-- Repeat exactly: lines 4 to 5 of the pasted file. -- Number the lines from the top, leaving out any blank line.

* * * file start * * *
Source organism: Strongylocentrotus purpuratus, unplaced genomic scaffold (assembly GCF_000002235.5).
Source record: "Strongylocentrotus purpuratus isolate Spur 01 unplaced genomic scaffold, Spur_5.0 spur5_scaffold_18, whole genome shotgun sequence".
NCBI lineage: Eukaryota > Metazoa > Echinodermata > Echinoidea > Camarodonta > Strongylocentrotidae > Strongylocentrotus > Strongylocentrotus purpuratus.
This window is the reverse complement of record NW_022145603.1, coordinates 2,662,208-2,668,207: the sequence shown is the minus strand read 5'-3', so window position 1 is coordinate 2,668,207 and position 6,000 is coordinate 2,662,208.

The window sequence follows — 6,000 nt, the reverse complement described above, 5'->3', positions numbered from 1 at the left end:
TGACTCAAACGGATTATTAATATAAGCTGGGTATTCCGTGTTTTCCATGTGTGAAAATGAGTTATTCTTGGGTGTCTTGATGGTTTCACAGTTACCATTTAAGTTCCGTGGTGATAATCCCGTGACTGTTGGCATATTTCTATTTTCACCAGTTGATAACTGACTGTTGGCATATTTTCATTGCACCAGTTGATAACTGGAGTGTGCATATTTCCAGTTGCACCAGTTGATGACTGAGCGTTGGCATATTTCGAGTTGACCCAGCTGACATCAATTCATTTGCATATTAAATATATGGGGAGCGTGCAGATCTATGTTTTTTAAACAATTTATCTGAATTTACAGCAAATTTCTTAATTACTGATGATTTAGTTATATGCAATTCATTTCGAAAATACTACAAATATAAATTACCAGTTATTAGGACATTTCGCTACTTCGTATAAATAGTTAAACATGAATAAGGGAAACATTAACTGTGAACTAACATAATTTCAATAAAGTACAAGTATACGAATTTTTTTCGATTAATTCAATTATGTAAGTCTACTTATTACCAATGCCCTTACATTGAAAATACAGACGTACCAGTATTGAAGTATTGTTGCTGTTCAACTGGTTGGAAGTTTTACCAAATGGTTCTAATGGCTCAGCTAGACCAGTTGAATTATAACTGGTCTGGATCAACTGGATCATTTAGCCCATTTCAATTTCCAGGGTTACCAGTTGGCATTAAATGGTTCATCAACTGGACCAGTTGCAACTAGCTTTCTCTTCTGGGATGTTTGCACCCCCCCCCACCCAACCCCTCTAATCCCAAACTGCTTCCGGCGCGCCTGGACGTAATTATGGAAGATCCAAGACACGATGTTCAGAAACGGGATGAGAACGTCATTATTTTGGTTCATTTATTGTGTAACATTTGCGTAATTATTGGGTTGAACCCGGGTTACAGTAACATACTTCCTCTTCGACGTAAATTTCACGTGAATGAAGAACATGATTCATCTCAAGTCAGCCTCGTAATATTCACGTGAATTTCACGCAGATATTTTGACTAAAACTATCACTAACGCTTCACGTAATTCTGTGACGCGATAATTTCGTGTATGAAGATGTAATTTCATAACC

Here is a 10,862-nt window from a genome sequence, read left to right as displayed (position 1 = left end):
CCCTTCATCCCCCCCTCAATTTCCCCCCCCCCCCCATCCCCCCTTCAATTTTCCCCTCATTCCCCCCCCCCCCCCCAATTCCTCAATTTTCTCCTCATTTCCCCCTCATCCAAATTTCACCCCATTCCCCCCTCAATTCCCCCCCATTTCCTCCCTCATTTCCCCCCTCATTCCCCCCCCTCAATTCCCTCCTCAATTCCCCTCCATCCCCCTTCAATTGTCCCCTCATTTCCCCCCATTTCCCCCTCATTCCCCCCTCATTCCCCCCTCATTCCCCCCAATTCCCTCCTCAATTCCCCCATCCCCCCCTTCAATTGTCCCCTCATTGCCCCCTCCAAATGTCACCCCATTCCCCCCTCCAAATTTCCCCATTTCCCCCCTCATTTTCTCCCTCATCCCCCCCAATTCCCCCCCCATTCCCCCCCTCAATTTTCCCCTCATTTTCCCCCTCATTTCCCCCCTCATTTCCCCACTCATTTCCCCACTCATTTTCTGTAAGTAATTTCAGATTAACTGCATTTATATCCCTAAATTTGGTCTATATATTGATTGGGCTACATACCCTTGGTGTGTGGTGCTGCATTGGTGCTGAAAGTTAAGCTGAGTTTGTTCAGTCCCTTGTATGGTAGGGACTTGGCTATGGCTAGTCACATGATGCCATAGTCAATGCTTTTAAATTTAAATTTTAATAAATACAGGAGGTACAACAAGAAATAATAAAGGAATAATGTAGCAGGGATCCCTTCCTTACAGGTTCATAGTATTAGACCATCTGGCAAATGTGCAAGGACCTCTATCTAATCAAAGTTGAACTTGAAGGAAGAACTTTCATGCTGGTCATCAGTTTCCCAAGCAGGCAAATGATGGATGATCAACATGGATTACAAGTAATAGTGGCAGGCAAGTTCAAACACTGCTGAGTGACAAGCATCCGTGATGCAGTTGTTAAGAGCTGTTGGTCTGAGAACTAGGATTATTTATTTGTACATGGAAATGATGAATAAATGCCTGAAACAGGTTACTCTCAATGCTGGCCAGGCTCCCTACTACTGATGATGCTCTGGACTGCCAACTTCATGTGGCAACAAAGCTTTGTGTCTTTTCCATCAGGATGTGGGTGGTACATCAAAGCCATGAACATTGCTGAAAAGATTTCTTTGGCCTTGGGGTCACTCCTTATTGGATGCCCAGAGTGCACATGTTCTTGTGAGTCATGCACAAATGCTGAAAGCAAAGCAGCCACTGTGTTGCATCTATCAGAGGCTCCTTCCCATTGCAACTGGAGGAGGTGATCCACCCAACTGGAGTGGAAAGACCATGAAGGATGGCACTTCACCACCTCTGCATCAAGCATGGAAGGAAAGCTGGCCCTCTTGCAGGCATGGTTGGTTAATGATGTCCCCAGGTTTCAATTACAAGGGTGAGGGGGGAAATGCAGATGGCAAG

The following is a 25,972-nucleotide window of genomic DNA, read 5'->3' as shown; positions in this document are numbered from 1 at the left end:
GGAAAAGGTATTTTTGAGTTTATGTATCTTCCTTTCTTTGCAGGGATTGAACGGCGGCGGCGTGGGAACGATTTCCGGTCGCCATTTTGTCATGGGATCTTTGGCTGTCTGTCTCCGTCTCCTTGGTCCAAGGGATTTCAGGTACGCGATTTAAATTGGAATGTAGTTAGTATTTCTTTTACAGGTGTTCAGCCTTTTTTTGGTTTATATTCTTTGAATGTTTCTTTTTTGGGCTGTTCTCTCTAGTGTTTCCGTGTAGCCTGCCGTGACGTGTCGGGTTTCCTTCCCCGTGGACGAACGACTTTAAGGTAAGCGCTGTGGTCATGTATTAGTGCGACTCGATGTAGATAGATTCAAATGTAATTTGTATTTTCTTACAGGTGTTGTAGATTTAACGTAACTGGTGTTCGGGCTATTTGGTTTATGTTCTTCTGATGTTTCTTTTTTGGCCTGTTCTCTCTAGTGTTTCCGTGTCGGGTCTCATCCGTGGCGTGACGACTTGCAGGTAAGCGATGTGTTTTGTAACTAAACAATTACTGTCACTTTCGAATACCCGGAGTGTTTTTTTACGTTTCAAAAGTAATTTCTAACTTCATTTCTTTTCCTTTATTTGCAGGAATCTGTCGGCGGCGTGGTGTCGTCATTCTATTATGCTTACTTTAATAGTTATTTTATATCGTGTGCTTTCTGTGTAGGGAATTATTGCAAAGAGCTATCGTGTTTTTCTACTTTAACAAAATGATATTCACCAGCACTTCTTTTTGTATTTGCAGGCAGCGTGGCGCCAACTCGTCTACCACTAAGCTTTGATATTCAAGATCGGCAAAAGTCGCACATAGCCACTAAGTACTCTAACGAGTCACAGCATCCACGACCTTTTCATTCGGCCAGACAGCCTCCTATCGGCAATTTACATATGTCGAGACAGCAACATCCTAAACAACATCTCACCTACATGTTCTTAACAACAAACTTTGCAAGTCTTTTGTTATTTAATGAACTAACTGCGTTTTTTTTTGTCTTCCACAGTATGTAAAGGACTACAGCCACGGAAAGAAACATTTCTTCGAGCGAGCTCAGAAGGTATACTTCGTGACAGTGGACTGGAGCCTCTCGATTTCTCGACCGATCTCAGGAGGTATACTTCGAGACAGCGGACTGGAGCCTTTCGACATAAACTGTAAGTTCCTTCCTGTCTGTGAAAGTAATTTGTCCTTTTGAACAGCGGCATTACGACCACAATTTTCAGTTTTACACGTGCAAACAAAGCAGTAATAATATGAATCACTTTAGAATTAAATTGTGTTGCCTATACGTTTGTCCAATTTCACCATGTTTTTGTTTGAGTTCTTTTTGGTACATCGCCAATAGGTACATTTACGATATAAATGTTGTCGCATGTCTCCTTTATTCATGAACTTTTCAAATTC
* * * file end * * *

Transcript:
This window is the reverse complement of record NW_022145603.1, coordinates 2,662,208-2,668,207: the sequence shown is the minus strand read 5'-3', so window position 1 is coordinate 2,668,207 and position 6,000 is coordinate 2,662,208.

The window sequence follows — 6,000 nt, the reverse complement described above, 5'->3', positions numbered from 1 at the left end: